Although Internet-connected “smart” devices have in recent years penetrated numerous industries and private homes, the technological phenomenon has left the research lab largely untouched. Spreadsheets, individual software programs, and even pens and paper remain standard tools for recording and sharing data in academic and industry labs.
TetraScience, co-founded by Spin Wang SM ’15, a graduate of electrical engineering and computer science, has developed a data-integration platform that connects disparate types of lab equipment and software systems, in-house and at outsourced drug developers and manufacturers. It then unites the data from all these sources in the cloud for speedier and more accurate research, cost savings, and other benefits.
“Software and hardware systems [in labs] cannot communicate with each other in a consistent way,” says Wang, TetraScience’s chief technology officer, who co-founded the startup with former Harvard University postdocs Salvatore Savo and Alok Tayi. “Data flows through systems in a very fragmented manner and there are a lot of siloed data sets [created] in the life sciences. Humans must manually copy and paste information or write it down on paper, [which] is a lengthy manual process that’s error prone.”
TetraScience has developed an Internet of Things (IoT) hub that plugs into most lab equipment, including freezers, ovens, incubators, scales, pH meters, syringe pumps, and autoclaves. The hub can also continuously collect relevant data — such as humidity, temperature, gas concentration and oxygen levels, vibration, light intensity, and mass air flow — and shoot it to TetraScience’s centralized data-integration platform in the cloud. TetraScience also has custom integration methods for more complicated instruments and software.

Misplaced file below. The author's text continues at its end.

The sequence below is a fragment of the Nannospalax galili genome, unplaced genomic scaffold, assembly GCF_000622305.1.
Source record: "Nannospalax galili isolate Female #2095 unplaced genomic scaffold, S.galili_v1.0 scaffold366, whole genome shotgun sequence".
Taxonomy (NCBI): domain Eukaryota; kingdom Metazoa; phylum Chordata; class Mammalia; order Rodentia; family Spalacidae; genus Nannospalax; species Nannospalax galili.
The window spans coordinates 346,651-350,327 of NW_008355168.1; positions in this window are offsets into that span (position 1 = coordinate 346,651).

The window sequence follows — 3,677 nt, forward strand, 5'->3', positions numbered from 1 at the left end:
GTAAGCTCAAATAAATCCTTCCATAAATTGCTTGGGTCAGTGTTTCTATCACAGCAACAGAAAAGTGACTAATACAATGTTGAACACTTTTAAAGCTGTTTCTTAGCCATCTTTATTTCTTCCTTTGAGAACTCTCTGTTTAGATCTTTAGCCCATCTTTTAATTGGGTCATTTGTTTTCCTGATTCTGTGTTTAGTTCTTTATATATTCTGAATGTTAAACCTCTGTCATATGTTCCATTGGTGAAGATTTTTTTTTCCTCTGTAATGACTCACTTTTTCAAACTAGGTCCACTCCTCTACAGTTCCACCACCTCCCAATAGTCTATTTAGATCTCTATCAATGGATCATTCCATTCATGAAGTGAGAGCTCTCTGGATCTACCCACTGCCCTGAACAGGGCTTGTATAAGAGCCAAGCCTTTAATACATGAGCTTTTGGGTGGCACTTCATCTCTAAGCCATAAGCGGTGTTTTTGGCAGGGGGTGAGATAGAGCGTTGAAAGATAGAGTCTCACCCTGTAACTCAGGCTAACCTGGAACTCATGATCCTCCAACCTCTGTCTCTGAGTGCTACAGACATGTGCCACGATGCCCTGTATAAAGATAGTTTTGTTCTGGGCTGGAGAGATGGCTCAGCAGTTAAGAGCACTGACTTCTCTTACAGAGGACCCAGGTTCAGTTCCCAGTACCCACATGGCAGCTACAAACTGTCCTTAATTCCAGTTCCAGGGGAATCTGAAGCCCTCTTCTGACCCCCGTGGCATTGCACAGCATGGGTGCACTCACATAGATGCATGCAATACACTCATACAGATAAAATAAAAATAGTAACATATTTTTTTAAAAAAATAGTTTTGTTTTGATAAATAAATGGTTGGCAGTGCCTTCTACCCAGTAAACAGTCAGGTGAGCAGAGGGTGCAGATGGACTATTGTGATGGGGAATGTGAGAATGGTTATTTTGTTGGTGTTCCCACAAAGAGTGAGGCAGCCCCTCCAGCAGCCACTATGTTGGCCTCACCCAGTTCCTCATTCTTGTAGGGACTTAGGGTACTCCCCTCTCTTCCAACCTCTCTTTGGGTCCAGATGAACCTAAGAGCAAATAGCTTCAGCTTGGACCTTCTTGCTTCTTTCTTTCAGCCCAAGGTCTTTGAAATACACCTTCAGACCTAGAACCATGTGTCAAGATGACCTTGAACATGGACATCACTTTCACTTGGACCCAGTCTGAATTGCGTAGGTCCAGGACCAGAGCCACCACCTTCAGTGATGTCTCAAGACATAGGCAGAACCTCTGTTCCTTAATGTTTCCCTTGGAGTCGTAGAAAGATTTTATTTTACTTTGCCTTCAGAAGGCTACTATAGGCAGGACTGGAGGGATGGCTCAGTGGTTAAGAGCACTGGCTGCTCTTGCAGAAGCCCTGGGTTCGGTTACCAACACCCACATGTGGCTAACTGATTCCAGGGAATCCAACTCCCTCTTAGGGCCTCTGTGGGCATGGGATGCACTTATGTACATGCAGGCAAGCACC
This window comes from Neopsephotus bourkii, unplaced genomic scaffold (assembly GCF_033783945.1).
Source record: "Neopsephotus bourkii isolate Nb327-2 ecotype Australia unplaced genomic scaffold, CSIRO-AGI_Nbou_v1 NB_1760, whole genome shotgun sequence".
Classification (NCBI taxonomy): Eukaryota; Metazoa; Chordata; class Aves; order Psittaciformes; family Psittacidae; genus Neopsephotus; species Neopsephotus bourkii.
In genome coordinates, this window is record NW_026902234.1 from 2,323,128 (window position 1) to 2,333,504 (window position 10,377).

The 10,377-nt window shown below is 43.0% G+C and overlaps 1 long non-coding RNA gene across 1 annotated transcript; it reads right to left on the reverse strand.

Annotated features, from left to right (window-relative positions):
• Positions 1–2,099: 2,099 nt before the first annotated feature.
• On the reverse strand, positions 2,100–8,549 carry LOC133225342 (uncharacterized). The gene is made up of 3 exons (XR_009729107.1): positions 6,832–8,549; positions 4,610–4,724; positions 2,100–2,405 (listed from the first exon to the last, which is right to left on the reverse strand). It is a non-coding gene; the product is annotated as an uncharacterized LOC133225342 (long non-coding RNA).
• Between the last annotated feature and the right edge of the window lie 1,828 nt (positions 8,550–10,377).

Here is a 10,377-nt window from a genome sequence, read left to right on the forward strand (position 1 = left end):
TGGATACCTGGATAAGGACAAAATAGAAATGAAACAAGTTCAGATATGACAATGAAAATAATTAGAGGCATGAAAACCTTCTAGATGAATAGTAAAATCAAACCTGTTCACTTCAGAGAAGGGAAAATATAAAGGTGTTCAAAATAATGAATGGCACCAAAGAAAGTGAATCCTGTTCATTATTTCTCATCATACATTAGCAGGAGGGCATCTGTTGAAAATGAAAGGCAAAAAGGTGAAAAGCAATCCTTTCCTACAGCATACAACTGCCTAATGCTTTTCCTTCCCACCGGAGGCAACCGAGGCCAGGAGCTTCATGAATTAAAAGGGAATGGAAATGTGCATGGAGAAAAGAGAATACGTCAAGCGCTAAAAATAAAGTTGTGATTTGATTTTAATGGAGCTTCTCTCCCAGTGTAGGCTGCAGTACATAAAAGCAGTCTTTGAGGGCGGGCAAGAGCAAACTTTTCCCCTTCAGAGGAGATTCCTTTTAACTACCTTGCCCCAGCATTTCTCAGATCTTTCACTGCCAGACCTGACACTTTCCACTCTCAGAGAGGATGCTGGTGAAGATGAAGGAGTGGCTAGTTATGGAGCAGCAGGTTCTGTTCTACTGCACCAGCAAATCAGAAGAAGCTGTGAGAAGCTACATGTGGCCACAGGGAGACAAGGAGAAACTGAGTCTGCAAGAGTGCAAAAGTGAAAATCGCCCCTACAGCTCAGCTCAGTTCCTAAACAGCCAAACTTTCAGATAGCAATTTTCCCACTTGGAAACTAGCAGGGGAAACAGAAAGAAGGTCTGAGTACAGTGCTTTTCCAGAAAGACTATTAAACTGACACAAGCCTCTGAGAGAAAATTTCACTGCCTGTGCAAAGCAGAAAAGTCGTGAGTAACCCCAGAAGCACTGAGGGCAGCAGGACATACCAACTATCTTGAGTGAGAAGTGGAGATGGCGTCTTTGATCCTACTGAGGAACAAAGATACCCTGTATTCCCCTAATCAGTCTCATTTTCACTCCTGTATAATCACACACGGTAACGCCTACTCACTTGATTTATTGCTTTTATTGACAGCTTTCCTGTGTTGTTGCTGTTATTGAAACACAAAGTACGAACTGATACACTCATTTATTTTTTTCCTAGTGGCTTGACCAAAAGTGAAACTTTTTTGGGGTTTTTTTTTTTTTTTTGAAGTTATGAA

In the cloud dashboard, researchers can monitor equipment in real time and set alerts if any equipment deviates from ideal conditions. Data appears as charts, graphs, percentages, and numbers — somewhat resembling the easily readable Google Analytics dashboard. Equipment can be tracked for usage and efficiency over time to determine if, say, a freezer is slowly warming and compromising samples. Researchers can also comb through scores of archived data, all located in one place.
“Our technology is establishing a ‘data highway’ system between different entities, software and hardware, within life sciences labs. We make facilitating data seamless, faster, more accurate, and more efficient,” says Wang, who was named to this year’s Forbes 30 Under 30 list of innovators for his work with TetraScience.